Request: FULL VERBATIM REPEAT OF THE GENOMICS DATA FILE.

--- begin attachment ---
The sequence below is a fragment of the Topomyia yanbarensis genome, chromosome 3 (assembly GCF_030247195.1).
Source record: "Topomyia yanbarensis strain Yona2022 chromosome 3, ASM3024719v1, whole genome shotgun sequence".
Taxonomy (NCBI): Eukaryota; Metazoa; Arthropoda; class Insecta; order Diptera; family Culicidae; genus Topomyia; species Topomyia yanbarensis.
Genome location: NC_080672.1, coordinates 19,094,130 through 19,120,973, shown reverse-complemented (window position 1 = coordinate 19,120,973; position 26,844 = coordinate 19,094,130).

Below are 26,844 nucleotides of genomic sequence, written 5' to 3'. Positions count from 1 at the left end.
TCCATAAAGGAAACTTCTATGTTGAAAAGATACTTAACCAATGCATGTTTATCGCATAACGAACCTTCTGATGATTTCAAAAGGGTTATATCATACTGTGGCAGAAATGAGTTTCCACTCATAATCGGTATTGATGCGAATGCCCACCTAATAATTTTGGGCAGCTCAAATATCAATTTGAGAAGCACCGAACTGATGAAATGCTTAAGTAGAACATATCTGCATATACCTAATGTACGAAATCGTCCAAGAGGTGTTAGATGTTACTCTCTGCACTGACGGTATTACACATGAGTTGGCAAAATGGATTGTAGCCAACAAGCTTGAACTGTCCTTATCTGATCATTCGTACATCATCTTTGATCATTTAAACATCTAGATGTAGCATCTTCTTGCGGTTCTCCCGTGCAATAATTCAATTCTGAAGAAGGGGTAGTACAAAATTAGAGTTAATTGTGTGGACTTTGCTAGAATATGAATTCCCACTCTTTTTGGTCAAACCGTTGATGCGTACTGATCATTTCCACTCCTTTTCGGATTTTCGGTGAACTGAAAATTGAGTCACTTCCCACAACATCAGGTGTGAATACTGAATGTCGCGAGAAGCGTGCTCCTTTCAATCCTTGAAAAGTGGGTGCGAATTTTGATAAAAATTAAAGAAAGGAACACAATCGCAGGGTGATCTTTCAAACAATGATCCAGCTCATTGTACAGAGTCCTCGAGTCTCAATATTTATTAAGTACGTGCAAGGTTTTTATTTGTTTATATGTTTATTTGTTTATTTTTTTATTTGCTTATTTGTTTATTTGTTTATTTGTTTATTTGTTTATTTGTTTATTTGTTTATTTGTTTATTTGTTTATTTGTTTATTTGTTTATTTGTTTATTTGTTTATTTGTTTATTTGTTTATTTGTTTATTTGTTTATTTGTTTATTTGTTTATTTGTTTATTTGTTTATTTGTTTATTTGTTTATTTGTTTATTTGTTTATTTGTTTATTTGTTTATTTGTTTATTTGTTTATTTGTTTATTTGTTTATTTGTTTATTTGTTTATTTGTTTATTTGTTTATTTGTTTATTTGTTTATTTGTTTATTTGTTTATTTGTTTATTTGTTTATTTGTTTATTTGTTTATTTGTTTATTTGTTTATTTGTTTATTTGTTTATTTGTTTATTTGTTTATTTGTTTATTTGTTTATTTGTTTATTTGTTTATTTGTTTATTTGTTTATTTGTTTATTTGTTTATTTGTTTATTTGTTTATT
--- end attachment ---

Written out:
The sequence below is a fragment of the Topomyia yanbarensis genome, chromosome 3 (assembly GCF_030247195.1).
Source record: "Topomyia yanbarensis strain Yona2022 chromosome 3, ASM3024719v1, whole genome shotgun sequence".
Taxonomy (NCBI): Eukaryota; Metazoa; Arthropoda; class Insecta; order Diptera; family Culicidae; genus Topomyia; species Topomyia yanbarensis.
Genome location: NC_080672.1, coordinates 19,094,130 through 19,120,973, shown reverse-complemented (window position 1 = coordinate 19,120,973; position 26,844 = coordinate 19,094,130).

Below are 26,844 nucleotides of genomic sequence, written 5' to 3'. Positions count from 1 at the left end.
TCCATAAAGGAAACTTCTATGTTGAAAAGATACTTAACCAATGCATGTTTATCGCATAACGAACCTTCTGATGATTTCAAAAGGGTTATATCATACTGTGGCAGAAATGAGTTTCCACTCATAATCGGTATTGATGCGAATGCCCACCTAATAATTTTGGGCAGCTCAAATATCAATTTGAGAAGCACCGAACTGATGAAATGCTTAAGTAGAACATATCTGCATATACCTAATGTACGAAATCGTCCAAGAGGTGTTAGATGTTACTCTCTGCACTGACGGTATTACACATGAGTTGGCAAAATGGATTGTAGCCAACAAGCTTGAACTGTCCTTATCTGATCATTCGTACATCATCTTTGATCATTTAAACATCTAGATGTAGCATCTTCTTGCGGTTCTCCCGTGCAATAATTCAATTCTGAAGAAGGGGTAGTACAAAATTAGAGTTAATTGTGTGGACTTTGCTAGAATATGAATTCCCACTCTTTTTGGTCAAACCGTTGATGCGTACTGATCATTTCCACTCCTTTTCGGATTTTCGGTGAACTGAAAATTGAGTCACTTCCCACAACATCAGGTGTGAATACTGAATGTCGCGAGAAGCGTGCTCCTTTCAATCCTTGAAAAGTGGGTGCGAATTTTGATAAAAATTAAAGAAAGGAACACAATCGCAGGGTGATCTTTCAAACAATGATCCAGCTCATTGTACAGAGTCCTCGAGTCTCAATATTTATTAAGTACGTGCAAGGTTTTTATTTGTTTATATGTTTATTTGTTTATTTTTTTATTTGCTTATTTGTTTATTTGTTTATTTGTTTATTTGTTTATTTGTTTATTTGTTTATTTGTTTATTTGTTTATTTGTTTATTTGTTTATTTGTTTATTTGTTTATTTGTTTATTTGTTTATTTGTTTATTTGTTTATTTGTTTATTTGTTTATTTGTTTATTTGTTTATTTGTTTATTTGTTTATTTGTTTATTTGTTTATTTGTTTATTTGTTTATTTGTTTATTTGTTTATTTGTTTATTTGTTTATTTGTTTATTTGTTTATTTGTTTATTTGTTTATTTGTTTATTTGTTTATTTGTTTATTTGTTTATTTGTTTATTTGTTTATTTGTTTATTTGTTTATTTGTTTATTTGTTTATTTGTTTATTTGTTTATTTGTTTATTTGTTTATTTGTTTATTTGTTTATTTGTTTATTTGTTTATTTGTTTATTTGTTTATTTGTTTATTTGTTTATTTGTTTATTTGTTTATT